The thing that’s really remarkable about Days of Wine and Roses is how deeply it depicts alcoholism, but also how deeply it depicts sobriety: what it means to be sober and what it costs to be sober and what the rewards of sobriety are. It’s pretty unusual, considering, I think, how close the issues of addiction and sobriety touch so many in the Hollywood and New York theatre community, so I’m really happy that it’s out there. There was another play this season, The White Chip, about alcoholism and sobriety. I imagine there’ll be more, and certainly people saw themselves very deeply in Days of Wine and Roses as well.

What do you want to do next? Is there something you haven’t done that you’re thinking about?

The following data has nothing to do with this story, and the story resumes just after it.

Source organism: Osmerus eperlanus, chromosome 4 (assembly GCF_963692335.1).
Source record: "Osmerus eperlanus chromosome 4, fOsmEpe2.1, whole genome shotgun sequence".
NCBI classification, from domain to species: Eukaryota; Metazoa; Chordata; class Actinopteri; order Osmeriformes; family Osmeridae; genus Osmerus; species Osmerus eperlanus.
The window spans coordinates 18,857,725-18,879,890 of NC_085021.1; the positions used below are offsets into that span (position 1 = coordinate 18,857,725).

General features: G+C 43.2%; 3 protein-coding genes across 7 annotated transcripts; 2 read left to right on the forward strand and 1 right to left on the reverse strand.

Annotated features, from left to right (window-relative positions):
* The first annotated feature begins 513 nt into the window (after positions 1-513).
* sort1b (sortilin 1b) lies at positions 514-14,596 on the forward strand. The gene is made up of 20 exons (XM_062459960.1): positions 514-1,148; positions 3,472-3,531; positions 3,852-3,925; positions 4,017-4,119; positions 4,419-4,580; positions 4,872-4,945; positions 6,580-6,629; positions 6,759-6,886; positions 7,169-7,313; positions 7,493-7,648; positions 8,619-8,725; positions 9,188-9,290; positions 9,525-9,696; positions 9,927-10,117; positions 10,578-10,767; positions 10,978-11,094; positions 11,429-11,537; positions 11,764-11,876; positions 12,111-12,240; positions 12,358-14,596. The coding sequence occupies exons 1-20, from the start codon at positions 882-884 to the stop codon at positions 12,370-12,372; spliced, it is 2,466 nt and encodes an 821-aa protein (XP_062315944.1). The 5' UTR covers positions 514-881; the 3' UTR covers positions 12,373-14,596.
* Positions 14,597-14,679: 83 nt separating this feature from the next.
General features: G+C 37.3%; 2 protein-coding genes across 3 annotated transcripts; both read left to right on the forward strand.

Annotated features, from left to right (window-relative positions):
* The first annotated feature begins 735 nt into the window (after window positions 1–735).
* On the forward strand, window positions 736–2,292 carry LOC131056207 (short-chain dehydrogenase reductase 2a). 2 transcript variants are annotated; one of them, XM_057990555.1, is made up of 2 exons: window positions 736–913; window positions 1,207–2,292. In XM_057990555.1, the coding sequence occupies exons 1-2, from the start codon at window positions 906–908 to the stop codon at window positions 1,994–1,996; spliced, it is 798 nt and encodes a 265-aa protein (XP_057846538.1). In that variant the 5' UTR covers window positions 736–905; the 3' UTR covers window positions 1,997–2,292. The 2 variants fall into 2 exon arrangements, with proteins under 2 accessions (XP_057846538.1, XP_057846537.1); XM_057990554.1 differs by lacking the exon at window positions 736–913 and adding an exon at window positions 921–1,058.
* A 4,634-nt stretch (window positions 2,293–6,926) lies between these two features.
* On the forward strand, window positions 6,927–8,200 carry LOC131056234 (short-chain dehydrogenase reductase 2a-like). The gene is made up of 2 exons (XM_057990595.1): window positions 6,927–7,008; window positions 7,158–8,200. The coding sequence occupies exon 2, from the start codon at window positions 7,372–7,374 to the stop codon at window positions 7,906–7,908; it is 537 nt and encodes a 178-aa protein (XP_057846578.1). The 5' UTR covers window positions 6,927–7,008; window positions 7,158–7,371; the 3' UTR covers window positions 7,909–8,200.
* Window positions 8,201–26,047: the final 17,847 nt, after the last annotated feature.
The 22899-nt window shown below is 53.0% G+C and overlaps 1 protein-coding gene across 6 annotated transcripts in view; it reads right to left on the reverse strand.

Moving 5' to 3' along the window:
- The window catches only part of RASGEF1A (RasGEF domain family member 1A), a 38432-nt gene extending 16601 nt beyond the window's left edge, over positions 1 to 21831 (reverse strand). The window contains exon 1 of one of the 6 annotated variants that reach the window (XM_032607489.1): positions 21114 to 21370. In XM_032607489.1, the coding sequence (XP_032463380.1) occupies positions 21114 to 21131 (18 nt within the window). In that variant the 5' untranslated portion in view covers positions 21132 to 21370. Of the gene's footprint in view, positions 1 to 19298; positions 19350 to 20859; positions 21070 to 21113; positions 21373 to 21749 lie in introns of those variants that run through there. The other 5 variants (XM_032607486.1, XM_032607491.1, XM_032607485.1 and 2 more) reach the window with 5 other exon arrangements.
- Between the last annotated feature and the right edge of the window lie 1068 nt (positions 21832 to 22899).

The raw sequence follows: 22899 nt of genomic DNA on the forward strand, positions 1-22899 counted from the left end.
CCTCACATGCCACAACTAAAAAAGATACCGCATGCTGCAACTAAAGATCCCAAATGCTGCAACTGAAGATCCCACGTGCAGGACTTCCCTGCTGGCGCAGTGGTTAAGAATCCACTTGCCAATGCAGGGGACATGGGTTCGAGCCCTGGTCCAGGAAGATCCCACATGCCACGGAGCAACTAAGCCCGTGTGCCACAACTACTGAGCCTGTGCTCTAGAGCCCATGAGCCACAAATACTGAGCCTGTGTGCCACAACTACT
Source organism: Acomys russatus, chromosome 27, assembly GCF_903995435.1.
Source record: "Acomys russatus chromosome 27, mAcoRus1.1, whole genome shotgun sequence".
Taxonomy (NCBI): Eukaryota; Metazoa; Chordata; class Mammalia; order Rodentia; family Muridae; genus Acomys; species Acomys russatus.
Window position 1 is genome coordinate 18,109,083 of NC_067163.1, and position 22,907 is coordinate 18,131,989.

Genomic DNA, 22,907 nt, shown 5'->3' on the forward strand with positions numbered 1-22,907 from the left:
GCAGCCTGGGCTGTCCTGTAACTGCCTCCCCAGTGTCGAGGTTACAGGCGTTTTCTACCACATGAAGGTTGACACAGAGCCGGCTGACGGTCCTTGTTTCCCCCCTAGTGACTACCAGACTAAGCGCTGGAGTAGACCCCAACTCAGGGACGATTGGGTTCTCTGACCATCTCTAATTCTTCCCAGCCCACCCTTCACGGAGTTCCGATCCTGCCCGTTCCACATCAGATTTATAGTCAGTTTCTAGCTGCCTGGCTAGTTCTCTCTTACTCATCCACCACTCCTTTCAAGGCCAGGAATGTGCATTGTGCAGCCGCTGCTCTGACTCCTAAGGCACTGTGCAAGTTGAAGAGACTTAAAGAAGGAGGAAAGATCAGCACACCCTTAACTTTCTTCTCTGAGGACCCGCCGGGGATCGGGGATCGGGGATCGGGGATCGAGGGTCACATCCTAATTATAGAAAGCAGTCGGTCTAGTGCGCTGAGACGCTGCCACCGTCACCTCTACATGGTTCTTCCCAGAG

There are a number of musicals in development simmering, and I’m hoping some of them will continue to take on unexamined issues. I’d love to do a play on Broadway. I love new plays. I want to work with Bess Wohl again, I’d love to work with Bruce Norris and Tony Kushner again, I’d love to do Chekhov again. I’m excited about many things to come.

Well, it seems the world is your oyster.

 A raw oyster or a cooked oyster?

Alexandra Pierson (she/her) is the associate editor of American Theatre.